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Links to a list of papers on the trauma-memory argument.


Imaging the Suppression 

of Emotional Memory

Comment on "Prefrontal Regions Orchestrate Suppression of emotional memories via a Two-Phase Process" by B.E. Depue, T. Curran, & M.T. Banich (Science, July 12, 2007).

In this paper, the authors report that suppressing emotional memories (i.e., an emotional picture paired with a face) is accomplished by one of two processes: (1)  suppression of sensory components of a memory representation by deactivation of the right inferior frontal gyrus, followed by (2) suppression of multimodal and emotional components of the representation by deactivation of the right medial frontal gyrussuppression of the emotional component.  The authors conclude that it is possible to suppress emotional memories, and suggest that they have identified one of the neural mechanisms involved in traumatic amnesia and the memory problems displayed by patieents with post-traumatic stress disorder.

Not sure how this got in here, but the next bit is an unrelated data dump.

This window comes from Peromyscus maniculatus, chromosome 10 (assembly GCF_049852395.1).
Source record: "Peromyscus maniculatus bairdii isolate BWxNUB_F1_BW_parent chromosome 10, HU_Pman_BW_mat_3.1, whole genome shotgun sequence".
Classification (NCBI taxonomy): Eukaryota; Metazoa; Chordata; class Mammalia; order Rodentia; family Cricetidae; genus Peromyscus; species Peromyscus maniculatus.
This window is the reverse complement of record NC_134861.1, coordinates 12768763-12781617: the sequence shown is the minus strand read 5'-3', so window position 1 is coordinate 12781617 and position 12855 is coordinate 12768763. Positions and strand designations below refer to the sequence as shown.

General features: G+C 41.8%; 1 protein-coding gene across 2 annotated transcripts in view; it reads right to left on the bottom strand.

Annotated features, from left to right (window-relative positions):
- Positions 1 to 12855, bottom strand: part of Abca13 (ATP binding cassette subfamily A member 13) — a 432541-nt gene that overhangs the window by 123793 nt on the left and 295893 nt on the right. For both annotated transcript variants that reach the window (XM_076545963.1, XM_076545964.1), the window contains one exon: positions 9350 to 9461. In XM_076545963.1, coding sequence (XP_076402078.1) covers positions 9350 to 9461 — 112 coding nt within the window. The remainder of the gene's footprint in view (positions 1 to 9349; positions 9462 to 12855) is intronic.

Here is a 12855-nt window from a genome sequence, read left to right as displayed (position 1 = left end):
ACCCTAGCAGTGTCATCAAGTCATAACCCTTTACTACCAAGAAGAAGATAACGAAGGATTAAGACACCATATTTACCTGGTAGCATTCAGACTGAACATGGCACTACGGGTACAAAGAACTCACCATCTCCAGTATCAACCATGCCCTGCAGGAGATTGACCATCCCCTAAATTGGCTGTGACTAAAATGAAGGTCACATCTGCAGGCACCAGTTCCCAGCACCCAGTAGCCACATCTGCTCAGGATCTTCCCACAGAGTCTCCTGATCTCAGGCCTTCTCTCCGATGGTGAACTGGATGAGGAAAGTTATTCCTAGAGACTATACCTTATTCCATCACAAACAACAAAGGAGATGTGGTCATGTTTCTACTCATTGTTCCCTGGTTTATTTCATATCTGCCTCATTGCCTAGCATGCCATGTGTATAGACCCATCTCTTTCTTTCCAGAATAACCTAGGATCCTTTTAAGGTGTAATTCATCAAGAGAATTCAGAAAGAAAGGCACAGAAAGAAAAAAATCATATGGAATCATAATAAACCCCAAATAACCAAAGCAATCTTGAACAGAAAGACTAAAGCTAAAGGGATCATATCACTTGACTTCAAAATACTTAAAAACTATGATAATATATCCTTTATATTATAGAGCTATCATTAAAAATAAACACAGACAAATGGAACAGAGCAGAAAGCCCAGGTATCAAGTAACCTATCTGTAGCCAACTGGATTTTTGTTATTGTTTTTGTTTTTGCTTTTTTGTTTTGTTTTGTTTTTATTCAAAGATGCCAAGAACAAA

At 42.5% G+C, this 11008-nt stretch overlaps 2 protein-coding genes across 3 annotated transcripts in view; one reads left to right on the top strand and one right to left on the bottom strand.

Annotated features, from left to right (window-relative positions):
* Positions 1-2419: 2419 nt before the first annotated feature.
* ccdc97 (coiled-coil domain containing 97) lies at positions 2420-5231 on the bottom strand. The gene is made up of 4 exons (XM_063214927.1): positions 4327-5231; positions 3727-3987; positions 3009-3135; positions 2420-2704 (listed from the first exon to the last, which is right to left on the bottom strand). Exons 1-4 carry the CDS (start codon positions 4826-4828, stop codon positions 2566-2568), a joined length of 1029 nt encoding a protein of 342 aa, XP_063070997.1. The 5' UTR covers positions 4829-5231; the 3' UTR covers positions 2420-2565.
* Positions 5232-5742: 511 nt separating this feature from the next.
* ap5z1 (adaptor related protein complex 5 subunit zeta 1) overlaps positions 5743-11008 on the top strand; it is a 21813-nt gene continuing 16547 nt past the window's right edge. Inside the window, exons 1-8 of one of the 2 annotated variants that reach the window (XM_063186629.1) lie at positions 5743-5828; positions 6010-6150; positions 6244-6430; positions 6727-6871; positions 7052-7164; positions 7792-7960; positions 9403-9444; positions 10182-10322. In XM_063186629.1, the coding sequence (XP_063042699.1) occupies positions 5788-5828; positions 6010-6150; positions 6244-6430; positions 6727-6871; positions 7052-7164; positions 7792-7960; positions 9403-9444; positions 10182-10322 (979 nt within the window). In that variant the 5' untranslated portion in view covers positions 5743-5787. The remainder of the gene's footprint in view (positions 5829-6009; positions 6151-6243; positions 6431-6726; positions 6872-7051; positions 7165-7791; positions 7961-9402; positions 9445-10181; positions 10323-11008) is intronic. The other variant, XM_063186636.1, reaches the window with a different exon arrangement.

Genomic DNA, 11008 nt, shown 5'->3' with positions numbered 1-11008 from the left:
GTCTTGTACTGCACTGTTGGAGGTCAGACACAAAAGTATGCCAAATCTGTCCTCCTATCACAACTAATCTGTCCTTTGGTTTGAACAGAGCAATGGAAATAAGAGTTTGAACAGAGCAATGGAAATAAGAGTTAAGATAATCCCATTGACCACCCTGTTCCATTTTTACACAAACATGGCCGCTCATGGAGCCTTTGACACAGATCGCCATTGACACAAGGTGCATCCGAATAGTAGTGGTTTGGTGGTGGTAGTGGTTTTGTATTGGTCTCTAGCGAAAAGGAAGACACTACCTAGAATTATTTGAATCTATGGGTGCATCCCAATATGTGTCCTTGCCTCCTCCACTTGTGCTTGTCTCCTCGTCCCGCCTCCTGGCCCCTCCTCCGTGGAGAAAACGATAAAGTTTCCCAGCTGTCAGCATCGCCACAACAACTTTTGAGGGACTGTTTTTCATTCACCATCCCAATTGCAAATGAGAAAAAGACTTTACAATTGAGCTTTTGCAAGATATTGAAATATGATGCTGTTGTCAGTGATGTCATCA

The authors start off on the wrong foot by claiming that there's a debate about whether emotional memories can be suppressed. There is no such debate. Of course memories can be suppressed, and emotional memories are no exception (although their emotional nature makes them stand out in memory, and thus probably harder to suppress than nonemotional ones).